Guys who struggle to put on size need substantially more calories than the average person.
I’ll start putting on weight if I eat more than 2500 calories. Most of my hard gaining clients need at MINIMUM 3500 calories. Think about how much that is. In a bulk, it can go even higher up to 4000-4500 calories just to see the scale move up ½ a pound. That’s double the amount of calories I eat in a day.
The issue is...
For those of us who put on weight easily, that sounds like a dream. And it is!....for a couple days. Try eating 4500 calories every day, all week, even just for two weeks. Oh, also you can’t cheat with poptarts and shakes. It has to be all high quality, whole foods. You will feel so bloated and full all the time, you’ll probably start crying. The average eater probably has a good appetite too. Most hardgainers I know don’t have as big of an appetite. If they eat a 500 calorie meal for breakfast, they won’t be hungry again till dinner. This just adds to the dilemma.
The other issue is most leaner guys are afraid of losing their coveted abs. In fact, they’re SO concerned, that they knowingly or not, eat at maintenance or lower if they look in the mirror one day, and feel like their abs look “soft” that day. 4000 calories x 7 days = 28,000 calories. That’s your goal. Let's use an example:
Day 1 & 2 - 4,000 felt great
Day 3 - 2,500 because you thought you started to look soft
Day 4 & 5 - 3,000 to build back up to 4000
Day 6 & 7 - back at 4,000
Total = 24,500 calories out of the 28,000 needed
That’s a deficit of 3500 calories. Guess what else is 3500 calories? A pound of weight (probably the amount of surplus calories you needed to move the scale). Quickly looking at your week, you wouldn't think you did too bad. In fact, you’d be impressed with yourself, cause for the most part it looked like you ate a lot of calories. Yet you’re still a pound’s worth of calories short. And THAT’s the problem.
The harsh truth
If weight gain is the goal, you absolutely need to be in a surplus. Calories in vs calories out. No, I’m not talking about long term health or wellness, I am talking about hitting a very specific goal. The scale needs to be moving up in order to gain muscle, otherwise how do you know if you are even gaining any? Weight, and strength in the gym, are the only measures (short of getting your body fat tested at a lab every week), for us to gauge whether we are progressing so we have to use what we have.
I stress the need for consistency, because especially for a skinnier individual, the moment they let their foot off the gas pedal, unlike the rest of us who easily hold onto our excess weight, their weight drops quickly. I once had a friend who was consistently eating 4,000 calories every day for a month straight. He put on 5lbs, looked a little more solid and was loving it (other than forcing himself to eat that much everyday). Then the next two weeks his schedule got busy, and most likely ended up however many calories he ate prior to the surplus. He lost the 5lbs it took him so much work to gain, in half the time, and even a little extra (probably because he wasn’t lifting as much, and therefore wasn’t sending a strong signal to hold onto the newly earned muscle he gained). It happens that quick.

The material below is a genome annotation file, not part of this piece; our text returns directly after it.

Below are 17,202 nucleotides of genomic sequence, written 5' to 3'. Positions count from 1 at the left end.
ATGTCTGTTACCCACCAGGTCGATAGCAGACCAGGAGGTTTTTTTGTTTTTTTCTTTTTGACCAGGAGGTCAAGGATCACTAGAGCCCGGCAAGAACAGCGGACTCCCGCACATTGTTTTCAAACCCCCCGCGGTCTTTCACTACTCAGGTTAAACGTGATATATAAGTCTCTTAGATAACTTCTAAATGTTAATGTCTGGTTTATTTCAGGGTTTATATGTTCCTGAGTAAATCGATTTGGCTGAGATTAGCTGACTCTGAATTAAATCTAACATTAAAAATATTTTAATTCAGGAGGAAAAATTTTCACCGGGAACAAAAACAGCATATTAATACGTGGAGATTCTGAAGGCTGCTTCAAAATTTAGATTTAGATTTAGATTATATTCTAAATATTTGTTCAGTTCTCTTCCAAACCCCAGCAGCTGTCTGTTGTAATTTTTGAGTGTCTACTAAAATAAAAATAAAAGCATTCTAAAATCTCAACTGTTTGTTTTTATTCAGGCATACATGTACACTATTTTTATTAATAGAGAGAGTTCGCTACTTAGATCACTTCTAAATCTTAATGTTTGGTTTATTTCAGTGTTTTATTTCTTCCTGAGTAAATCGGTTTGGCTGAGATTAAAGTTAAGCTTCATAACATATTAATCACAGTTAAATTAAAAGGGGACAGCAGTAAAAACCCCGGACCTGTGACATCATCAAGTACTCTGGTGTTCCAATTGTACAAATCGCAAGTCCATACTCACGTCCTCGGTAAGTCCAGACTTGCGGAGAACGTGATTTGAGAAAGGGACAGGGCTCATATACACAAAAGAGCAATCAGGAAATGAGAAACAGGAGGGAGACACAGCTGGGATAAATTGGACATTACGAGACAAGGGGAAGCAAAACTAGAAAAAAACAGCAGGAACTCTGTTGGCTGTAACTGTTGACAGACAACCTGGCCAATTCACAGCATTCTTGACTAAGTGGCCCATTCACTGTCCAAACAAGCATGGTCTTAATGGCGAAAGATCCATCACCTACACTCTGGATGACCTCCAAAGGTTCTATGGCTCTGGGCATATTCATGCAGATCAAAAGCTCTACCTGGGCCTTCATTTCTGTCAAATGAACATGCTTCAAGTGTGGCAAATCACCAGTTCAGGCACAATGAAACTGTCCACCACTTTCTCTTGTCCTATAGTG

I know, I know. It’s going to feel like a second job. Especially if you have no appetite, or aren’t closed to eating anywhere near 4,000+. For those wondering how to start this process, you can either just start eating more each week until the scale starts moving up, or, if you’re more metric oriented, multiply your bodyweight x 15-16.
Ex. 180lb guy x 15-16 = 2,700-2,880 calories a day.
Again this is just a rough starting point to get you going. Don’t get caught up on what numbers to start with. You will most likely have to check your weight each week.
Not gaining .5-1lb a week? Increase your calories by 200 and see if your weight goes up in 2 weeks.
Gaining more than 1lb a week and feeling soft? Decrease your calories by 200 and see if your weight slows back down in 2 weeks.
Find how many calories you need to put on weight, and keep at it. While I definitely push eating higher quality foods, if you are struggling to get calories because of hunger, feel free to eat more calorie dense items or create higher calorie shakes in conjunction to help hit that goal.
I’d also like to clarify one more thing. People have been long taught “bulking” means just gaining as much weight as possible. It doesn’t. If you are a naturally skinny guy, you’re most likely 10% bodyfat or lower. Keep adding weight using guidelines above, but don’t allow it to get you above 15% body fat or the point that you truly feel you’re starting to soften up. If you don’t have calipers, this is usually noted by eventually only seeing faint outside lines of your abs. It usually takes 3-6 months to get to that point depending on how aggressive you go. The point is, the guy who puts on 20lbs a month isn’t getting bigger than the guy only putting on 10lbs a month. It just means they put on fat. Muscles can only grow so fast per month and eating more doesn’t equate to more muscle. It’ll only make you more depressed and give you more fat to lose.